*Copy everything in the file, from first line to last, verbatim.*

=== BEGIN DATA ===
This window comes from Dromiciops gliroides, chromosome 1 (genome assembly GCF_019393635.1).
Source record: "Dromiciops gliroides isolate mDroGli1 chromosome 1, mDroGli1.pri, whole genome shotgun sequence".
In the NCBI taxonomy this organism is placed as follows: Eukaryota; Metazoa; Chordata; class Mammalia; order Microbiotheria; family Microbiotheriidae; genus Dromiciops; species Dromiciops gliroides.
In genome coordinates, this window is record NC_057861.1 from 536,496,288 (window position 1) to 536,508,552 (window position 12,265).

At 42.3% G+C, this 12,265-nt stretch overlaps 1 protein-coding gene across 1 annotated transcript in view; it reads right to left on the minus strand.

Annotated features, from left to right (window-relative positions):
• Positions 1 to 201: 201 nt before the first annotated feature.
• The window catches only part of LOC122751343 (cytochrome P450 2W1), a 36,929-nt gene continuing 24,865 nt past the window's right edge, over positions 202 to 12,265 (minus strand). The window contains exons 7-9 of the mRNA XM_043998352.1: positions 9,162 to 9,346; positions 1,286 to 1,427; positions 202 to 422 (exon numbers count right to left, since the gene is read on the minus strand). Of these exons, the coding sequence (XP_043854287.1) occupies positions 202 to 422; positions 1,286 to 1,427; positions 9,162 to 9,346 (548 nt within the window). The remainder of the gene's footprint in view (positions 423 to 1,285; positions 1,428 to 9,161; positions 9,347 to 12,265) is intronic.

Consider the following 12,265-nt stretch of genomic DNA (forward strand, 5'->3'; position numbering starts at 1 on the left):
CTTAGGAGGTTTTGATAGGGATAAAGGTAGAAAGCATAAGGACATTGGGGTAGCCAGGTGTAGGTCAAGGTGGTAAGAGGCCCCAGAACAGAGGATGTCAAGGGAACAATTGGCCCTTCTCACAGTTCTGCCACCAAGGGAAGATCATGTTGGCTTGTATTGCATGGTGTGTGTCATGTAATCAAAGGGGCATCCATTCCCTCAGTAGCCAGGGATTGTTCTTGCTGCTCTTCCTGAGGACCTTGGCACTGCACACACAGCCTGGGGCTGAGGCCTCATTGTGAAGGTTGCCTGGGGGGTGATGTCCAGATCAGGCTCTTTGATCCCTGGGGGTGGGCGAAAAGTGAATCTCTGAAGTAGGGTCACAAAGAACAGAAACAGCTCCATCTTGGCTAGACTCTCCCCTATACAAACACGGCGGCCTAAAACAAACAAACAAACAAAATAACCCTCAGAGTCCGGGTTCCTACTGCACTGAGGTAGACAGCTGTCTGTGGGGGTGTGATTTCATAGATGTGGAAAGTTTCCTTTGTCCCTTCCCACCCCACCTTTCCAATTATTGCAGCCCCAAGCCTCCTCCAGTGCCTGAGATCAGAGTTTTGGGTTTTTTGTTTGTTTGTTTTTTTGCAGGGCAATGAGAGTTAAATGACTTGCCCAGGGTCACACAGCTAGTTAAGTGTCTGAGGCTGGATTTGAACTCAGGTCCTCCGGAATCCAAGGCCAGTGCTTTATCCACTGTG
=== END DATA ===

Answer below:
This window comes from Dromiciops gliroides, chromosome 1 (genome assembly GCF_019393635.1).
Source record: "Dromiciops gliroides isolate mDroGli1 chromosome 1, mDroGli1.pri, whole genome shotgun sequence".
In the NCBI taxonomy this organism is placed as follows: Eukaryota; Metazoa; Chordata; class Mammalia; order Microbiotheria; family Microbiotheriidae; genus Dromiciops; species Dromiciops gliroides.
In genome coordinates, this window is record NC_057861.1 from 536,496,288 (window position 1) to 536,508,552 (window position 12,265).

At 42.3% G+C, this 12,265-nt stretch overlaps 1 protein-coding gene across 1 annotated transcript in view; it reads right to left on the minus strand.

Annotated features, from left to right (window-relative positions):
• Positions 1 to 201: 201 nt before the first annotated feature.
• The window catches only part of LOC122751343 (cytochrome P450 2W1), a 36,929-nt gene continuing 24,865 nt past the window's right edge, over positions 202 to 12,265 (minus strand). The window contains exons 7-9 of the mRNA XM_043998352.1: positions 9,162 to 9,346; positions 1,286 to 1,427; positions 202 to 422 (exon numbers count right to left, since the gene is read on the minus strand). Of these exons, the coding sequence (XP_043854287.1) occupies positions 202 to 422; positions 1,286 to 1,427; positions 9,162 to 9,346 (548 nt within the window). The remainder of the gene's footprint in view (positions 423 to 1,285; positions 1,428 to 9,161; positions 9,347 to 12,265) is intronic.

Consider the following 12,265-nt stretch of genomic DNA (forward strand, 5'->3'; position numbering starts at 1 on the left):
CTTAGGAGGTTTTGATAGGGATAAAGGTAGAAAGCATAAGGACATTGGGGTAGCCAGGTGTAGGTCAAGGTGGTAAGAGGCCCCAGAACAGAGGATGTCAAGGGAACAATTGGCCCTTCTCACAGTTCTGCCACCAAGGGAAGATCATGTTGGCTTGTATTGCATGGTGTGTGTCATGTAATCAAAGGGGCATCCATTCCCTCAGTAGCCAGGGATTGTTCTTGCTGCTCTTCCTGAGGACCTTGGCACTGCACACACAGCCTGGGGCTGAGGCCTCATTGTGAAGGTTGCCTGGGGGGTGATGTCCAGATCAGGCTCTTTGATCCCTGGGGGTGGGCGAAAAGTGAATCTCTGAAGTAGGGTCACAAAGAACAGAAACAGCTCCATCTTGGCTAGACTCTCCCCTATACAAACACGGCGGCCTAAAACAAACAAACAAACAAAATAACCCTCAGAGTCCGGGTTCCTACTGCACTGAGGTAGACAGCTGTCTGTGGGGGTGTGATTTCATAGATGTGGAAAGTTTCCTTTGTCCCTTCCCACCCCACCTTTCCAATTATTGCAGCCCCAAGCCTCCTCCAGTGCCTGAGATCAGAGTTTTGGGTTTTTTGTTTGTTTGTTTTTTTGCAGGGCAATGAGAGTTAAATGACTTGCCCAGGGTCACACAGCTAGTTAAGTGTCTGAGGCTGGATTTGAACTCAGGTCCTCCGGAATCCAAGGCCAGTGCTTTATCCACTGTG